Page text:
|The Coastal Douglas Fir Biogeoclimatic Zone|
"Ecosystems of British Columbia"
" The majority of forests that are found today in the Coastal Douglas Fir ecosystem have regenerated after logging that occurred at the turn of the century. Old growth remains in only a few areas, such as parks. The coastal variety of Douglas-fir (Pseudotsuga menziesii var. menziesii) is the most common tree species in upland forests. It can regenerate under the canopy of mature and partly open stands on most habitats. Western redcedar, grand fir, arbutus (the only evergreen broadleaf tree in British Columbia), Garry oak, and red alder frequently accompany Douglas-fir, depending on the site moisture and nutrient regime. Less common trees in the Coast Douglas fir ecosystem include shore pine, Sitka spruce (rare), western hemlock (rare), bitter cherry (Prunus emarginata), western flowering dogwood (Cornus nuttallii), bigleaf maple, black cottonwood, and trembling aspen (rare). The tree species composition of forest stands varies considerably as a result of widespread human disturbance.
The vegetation of the CDF includes about 50 rare species (Straley et al . 1985) restricted to the zone. Most of these are at the northern limit of their distribution and include species of seaside, aquatic, rock outcrop, and forested habitats. The CDF also contains rare plant species endemic to British Columbia - Limnanthes macounii (Macoun's meadowfoam). Ecosystems of British Columbia, BC Ministry of Forests, Del Meidingerand Jim Pojar February 1991"
Although it is one of the smallest of British Columbia's 14 ecological zones, the Coastal Douglas-fir Zone is home to some of the province's most interesting and diverse ecosystems. A mild climate has also given this area some of the province's rarest vegetation, which is seriously threatened by growing human settlement.
The Coastal Douglas-fir Zone covers a small area of British Columbia's south coast, including a band of lower elevation along southeastern Vancouver Island, the Gulf Islands, and a fringe of mainland along Georgia Strait. Victoria, Nanaimo, and Powell River are major urban centres in the area."
"The factors that most influence the assemblage of animal species in this zone are the mild, moist winters and warm, dry summers. The CDF receives the least snowfall, both in terms of amount and duration, of any zone in British Columbia. Another factor that influences wildlife is the location of this zone leeward of the Vancouver Island Mountains, on coastal plains and small islands in the Strait of Georgia. Indeed, the island nature of most CDF habitat, on both Vancouver Island and the smaller Gulf Islands, means that it will have fewer wildlife species than had it occurred on the mainland. Black-tailed Deer are the most abundant ungulate…
"Many species of water birds spend the winter months on the estuaries and sheltered waters within this zone. Typical waterfowl include species such as Mallard, American Wigeon, Lesser Scaup, harlequin Duck, Trumpeter Swan, Bufflehead, Hooded Merganser, Western Gull, Glaucous- winged Gull, and California Gull. Only a few species breed here, such as the colony nesting Great Blue Heron, Mallard, and the re-introduced, non-migratory Canada Goose.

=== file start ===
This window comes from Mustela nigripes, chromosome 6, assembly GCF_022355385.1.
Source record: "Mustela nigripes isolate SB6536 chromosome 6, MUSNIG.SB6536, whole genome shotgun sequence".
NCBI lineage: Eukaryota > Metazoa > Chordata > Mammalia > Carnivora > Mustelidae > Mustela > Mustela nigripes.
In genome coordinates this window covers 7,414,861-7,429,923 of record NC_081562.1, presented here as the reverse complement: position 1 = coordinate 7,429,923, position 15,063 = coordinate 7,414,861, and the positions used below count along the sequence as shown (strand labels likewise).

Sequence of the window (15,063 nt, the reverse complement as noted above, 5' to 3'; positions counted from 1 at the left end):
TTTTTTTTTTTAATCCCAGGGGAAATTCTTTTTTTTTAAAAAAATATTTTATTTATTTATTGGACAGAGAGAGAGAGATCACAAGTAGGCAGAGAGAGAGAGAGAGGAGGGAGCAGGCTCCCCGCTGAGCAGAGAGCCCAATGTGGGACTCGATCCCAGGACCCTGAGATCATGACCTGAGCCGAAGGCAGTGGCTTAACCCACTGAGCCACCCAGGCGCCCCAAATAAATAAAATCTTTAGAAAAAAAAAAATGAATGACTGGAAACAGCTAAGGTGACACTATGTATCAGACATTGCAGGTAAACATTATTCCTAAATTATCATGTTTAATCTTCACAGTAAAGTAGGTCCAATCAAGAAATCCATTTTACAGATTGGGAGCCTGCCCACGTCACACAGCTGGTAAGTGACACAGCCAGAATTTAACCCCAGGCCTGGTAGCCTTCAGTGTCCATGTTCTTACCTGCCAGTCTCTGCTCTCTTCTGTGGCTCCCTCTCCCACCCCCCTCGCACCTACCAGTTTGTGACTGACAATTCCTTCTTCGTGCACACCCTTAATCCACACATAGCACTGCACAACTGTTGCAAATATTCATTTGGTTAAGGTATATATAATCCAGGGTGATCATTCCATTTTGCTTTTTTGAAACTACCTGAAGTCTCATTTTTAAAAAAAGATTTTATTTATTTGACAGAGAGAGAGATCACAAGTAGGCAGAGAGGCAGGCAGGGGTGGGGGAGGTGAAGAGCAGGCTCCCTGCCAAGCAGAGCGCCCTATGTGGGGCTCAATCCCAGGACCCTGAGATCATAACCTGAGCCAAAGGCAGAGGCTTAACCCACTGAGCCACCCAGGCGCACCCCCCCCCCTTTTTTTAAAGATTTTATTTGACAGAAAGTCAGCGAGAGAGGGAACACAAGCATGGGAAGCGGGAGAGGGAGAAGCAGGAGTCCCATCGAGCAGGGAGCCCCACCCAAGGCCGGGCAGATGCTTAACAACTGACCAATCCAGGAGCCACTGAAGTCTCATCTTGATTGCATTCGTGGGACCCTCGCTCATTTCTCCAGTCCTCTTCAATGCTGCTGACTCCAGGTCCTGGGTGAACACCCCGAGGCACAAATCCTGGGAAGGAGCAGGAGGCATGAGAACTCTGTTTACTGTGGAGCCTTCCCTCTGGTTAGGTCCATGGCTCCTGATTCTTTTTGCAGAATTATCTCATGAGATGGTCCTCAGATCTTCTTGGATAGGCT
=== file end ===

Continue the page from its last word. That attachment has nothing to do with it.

"Mature and old-growth coniferous forests are important for birds that eat conifer seeds, or wood-boring and bark insects. Species that breed in these forest habitats are: Pileated Woodpecker, Yellow- bellied Sapsucker, Hairy Woodpecker, Downy Woodpecker, Steller's Jay, Raven, Chestnut-backed Chickadee, Brown Creeper, Winter Wren, and Varied Thrush. Some species are highly specialized such as the Western Flycatcher, which only inhabits thickets in depressions, ravines, or along waterways.
"Deciduous thickets and shrubbery offer a variety of flying insects and seeds for breeding populations of House Wren, Hutton's Vireo, Black-headed Grosbeak, and White-crowned Sparrow.
"The many small islets offshore Vancouver Island provide nesting security for colony-nesting birds such as Glaucous-winged Gull, Brandt's Cormorant, and Double Crested Cormorant." "Ecosystems of British Columbia, BC Ministry of Forests, Del Meidingerand Jim Pojar February 1991"
On the Marine Environment and Protection.
Tides rushing through Active and Porlier Pass create an enriched marine environment supporting a diverse ecosystem. Clams, algae, crabs and sea anemones inhabit the shallow intertidal zones. Larger fish - ling cods, rockfish, greenlings - are found at greater depths. Large octopus lurk in deep crevices. Transients like
salmon, orcas, grey whales and even an occasional humpback, are regular visitors to these waters. Out of sight, but not out of mind, marine life also needs and deserves protection. Plans for a National Marine
Conservation Area in the Southern Gulf Islands are under discussion. Local efforts to enhance the recovery of depleted rockfish stocks focus on a proposal for a protected rockfish nursing area in Trincomali Channel.
A list of rare fauna and flora provided by the Galiano Conservancy